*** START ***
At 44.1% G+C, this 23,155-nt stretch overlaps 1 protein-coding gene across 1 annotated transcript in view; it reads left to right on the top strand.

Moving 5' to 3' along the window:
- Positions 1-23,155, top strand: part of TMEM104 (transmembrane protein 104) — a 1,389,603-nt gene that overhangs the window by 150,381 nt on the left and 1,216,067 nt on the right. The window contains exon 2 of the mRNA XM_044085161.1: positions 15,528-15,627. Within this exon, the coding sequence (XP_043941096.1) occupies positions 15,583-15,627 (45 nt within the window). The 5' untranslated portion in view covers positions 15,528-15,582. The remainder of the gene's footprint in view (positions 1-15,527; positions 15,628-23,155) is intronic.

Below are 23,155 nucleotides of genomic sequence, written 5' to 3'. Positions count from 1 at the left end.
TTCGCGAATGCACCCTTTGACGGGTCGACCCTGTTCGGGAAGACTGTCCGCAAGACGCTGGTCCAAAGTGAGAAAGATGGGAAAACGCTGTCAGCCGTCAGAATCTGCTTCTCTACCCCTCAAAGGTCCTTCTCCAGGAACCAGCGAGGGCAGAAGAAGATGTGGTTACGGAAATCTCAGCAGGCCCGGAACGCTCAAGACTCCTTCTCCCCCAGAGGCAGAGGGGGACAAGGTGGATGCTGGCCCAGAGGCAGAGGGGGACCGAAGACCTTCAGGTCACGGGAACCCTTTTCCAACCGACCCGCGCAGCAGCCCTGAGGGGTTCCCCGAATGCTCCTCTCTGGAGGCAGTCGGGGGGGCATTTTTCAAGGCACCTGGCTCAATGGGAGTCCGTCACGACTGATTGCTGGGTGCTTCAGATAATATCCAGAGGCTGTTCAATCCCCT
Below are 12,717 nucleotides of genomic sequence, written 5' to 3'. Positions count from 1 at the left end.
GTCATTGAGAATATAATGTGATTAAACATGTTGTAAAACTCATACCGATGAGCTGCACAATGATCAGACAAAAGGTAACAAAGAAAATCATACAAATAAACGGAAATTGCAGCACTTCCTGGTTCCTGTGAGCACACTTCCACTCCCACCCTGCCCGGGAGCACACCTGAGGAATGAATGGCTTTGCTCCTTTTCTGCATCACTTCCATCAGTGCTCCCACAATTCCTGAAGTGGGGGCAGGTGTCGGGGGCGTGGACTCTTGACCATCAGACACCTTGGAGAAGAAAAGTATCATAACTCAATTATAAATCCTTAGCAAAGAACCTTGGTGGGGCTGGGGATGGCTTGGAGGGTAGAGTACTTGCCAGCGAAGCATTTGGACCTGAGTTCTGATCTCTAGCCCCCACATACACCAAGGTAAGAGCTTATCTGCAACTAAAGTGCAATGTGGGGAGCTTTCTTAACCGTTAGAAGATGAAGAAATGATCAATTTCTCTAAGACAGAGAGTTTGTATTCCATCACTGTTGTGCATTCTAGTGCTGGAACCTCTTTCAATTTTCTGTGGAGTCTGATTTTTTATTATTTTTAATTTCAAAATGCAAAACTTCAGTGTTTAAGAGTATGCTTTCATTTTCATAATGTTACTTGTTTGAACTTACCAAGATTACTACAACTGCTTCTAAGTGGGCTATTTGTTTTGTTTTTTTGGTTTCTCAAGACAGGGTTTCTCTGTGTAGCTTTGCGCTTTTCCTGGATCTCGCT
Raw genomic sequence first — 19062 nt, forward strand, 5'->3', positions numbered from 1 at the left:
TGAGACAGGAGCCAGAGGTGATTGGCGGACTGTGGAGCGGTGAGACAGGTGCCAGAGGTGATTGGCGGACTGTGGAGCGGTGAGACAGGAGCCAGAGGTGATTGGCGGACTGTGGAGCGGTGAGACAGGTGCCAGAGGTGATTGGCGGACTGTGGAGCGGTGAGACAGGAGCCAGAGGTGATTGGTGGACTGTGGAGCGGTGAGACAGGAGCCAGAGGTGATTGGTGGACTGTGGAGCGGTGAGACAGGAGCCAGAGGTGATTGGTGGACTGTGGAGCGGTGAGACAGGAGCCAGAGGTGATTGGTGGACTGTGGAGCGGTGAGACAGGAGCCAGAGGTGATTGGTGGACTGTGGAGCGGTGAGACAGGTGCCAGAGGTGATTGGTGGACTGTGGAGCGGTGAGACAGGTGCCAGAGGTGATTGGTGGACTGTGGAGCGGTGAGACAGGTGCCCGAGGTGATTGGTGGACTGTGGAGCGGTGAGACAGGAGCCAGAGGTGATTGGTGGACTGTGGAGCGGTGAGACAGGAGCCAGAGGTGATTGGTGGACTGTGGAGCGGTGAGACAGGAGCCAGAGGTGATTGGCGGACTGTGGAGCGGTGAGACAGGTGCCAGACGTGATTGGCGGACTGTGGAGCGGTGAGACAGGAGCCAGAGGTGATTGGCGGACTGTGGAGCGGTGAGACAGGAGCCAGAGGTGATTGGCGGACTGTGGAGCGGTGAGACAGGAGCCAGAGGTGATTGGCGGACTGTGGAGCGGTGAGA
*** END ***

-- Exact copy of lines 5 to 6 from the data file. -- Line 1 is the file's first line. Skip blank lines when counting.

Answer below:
TTCGCGAATGCACCCTTTGACGGGTCGACCCTGTTCGGGAAGACTGTCCGCAAGACGCTGGTCCAAAGTGAGAAAGATGGGAAAACGCTGTCAGCCGTCAGAATCTGCTTCTCTACCCCTCAAAGGTCCTTCTCCAGGAACCAGCGAGGGCAGAAGAAGATGTGGTTACGGAAATCTCAGCAGGCCCGGAACGCTCAAGACTCCTTCTCCCCCAGAGGCAGAGGGGGACAAGGTGGATGCTGGCCCAGAGGCAGAGGGGGACCGAAGACCTTCAGGTCACGGGAACCCTTTTCCAACCGACCCGCGCAGCAGCCCTGAGGGGTTCCCCGAATGCTCCTCTCTGGAGGCAGTCGGGGGGGCATTTTTCAAGGCACCTGGCTCAATGGGAGTCCGTCACGACTGATTGCTGGGTGCTTCAGATAATATCCAGAGGCTGTTCAATCCCCT
Below are 12,717 nucleotides of genomic sequence, written 5' to 3'. Positions count from 1 at the left end.